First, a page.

The proliferation of information across the internet and the increasing amount of personal data people have stored on the web through sites such as Facebook has been the subject of much chin-rubbing in recent years, with analysts concerned about security risks and other potential pitfalls.
Making sense of this data and using it to shape advertising campaigns is a useful way for marketers to engage in well-focused and intelligent conversations with consumers, but the recent furore appears to have rubbed off on the general public, meaning the industry needs to step carefully.
According to a new report from Deloitte, only 38 per cent of web users in the UK believe companies will definitely keep their data safe, while just 22 per cent feel that their information will not be sold on to other organisations.
This lack of trust is understandable, both given the media focus on hacking over the last two years and the impenetrable nature of many privacy policies.
Deloitte suggested that it would take Britons 31 hours to wade through the privacy policies of all the websites they visited in a year, indicating one reason why so many consumers are uncertain about how their data is being treated.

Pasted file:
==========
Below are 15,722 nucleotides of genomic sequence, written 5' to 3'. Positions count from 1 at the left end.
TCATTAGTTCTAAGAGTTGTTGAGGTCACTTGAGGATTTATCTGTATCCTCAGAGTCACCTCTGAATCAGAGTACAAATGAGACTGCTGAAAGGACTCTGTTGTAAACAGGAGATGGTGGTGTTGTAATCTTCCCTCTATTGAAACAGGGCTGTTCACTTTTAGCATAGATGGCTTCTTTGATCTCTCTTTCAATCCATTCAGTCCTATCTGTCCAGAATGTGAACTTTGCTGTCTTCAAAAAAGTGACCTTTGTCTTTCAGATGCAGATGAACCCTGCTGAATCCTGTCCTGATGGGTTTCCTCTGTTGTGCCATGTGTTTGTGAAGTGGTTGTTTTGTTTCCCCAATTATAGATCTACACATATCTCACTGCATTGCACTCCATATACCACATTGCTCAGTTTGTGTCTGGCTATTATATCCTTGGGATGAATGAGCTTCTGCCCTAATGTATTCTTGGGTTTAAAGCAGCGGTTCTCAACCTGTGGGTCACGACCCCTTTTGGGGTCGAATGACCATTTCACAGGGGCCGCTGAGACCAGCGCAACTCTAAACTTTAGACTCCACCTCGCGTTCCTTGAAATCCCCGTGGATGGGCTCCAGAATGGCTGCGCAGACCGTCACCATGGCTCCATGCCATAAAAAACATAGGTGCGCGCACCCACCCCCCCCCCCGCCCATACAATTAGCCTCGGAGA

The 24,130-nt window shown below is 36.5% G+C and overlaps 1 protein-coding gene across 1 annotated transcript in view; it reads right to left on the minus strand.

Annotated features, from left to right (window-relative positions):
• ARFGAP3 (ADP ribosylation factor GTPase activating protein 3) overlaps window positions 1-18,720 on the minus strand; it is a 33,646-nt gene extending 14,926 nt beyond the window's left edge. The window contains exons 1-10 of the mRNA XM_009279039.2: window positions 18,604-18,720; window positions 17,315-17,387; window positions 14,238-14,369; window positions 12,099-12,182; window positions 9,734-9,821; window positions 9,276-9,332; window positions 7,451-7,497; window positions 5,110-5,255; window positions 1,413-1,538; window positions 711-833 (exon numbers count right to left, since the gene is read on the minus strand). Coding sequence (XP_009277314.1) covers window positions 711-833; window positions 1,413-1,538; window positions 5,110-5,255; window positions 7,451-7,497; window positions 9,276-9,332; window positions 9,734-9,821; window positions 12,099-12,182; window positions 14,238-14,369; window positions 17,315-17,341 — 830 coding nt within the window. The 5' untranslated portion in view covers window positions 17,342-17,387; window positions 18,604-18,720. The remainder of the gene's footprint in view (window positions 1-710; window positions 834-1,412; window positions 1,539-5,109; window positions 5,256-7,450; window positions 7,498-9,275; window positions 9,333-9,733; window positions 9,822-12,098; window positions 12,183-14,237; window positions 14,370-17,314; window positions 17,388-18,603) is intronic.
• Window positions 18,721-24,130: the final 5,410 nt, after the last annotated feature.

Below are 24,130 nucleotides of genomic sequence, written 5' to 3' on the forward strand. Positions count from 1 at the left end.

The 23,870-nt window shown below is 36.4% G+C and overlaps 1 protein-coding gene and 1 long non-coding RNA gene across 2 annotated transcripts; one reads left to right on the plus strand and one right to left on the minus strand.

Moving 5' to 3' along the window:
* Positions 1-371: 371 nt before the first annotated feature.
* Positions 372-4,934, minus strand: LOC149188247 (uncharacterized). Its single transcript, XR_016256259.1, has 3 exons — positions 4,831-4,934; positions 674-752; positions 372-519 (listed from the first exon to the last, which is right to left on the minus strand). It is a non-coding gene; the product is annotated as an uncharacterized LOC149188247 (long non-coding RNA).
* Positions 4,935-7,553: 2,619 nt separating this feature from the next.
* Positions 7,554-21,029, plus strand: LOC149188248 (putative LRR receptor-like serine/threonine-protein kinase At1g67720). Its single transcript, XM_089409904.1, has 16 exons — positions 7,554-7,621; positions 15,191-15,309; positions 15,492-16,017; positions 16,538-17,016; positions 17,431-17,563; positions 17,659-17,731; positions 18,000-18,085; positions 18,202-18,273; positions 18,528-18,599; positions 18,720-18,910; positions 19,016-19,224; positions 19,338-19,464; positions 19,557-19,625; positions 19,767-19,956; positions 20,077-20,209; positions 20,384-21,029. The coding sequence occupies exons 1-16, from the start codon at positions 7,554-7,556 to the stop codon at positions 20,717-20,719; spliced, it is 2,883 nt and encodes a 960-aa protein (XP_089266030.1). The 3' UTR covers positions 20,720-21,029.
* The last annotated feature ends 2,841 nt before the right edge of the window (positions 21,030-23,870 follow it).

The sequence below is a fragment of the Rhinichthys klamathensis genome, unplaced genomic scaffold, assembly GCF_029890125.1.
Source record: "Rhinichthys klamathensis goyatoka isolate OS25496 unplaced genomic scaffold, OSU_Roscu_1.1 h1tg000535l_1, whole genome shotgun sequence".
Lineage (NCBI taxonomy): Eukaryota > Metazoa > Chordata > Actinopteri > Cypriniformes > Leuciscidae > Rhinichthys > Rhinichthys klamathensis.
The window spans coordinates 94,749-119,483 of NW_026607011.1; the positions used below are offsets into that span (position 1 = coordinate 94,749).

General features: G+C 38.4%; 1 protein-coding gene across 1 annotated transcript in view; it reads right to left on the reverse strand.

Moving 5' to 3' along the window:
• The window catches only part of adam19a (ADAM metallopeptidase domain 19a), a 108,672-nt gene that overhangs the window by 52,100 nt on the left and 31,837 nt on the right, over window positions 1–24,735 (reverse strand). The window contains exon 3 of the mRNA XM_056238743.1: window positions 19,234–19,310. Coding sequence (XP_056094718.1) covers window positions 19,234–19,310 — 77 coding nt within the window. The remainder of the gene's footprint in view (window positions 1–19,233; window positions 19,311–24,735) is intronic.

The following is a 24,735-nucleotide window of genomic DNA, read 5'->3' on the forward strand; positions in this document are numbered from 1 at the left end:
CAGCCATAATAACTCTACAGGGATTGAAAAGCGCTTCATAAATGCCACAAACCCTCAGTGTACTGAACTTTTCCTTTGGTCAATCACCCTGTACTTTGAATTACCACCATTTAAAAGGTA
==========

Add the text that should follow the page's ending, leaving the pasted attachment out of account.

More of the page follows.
Harvey Lewis, Deloitte Analytics research director, said the onus is on marketers and their clients to ensure that customer are well-informed on their information use policies.
"Businesses are more likely to get maximum benefit from data if every customer interaction is based on the principles of transparency, trust and informed dialogue," he added.
While marketers can gain an advantage by making use of personal information in a way that allows them to shape their advertising, it is equally true that misuse of this resource can have a devastating effect on a brand.
At the moment, only 35 per cent of people know their data is being collected in this way, and driving up awareness of this is one way firms can avoid criticism further down the line.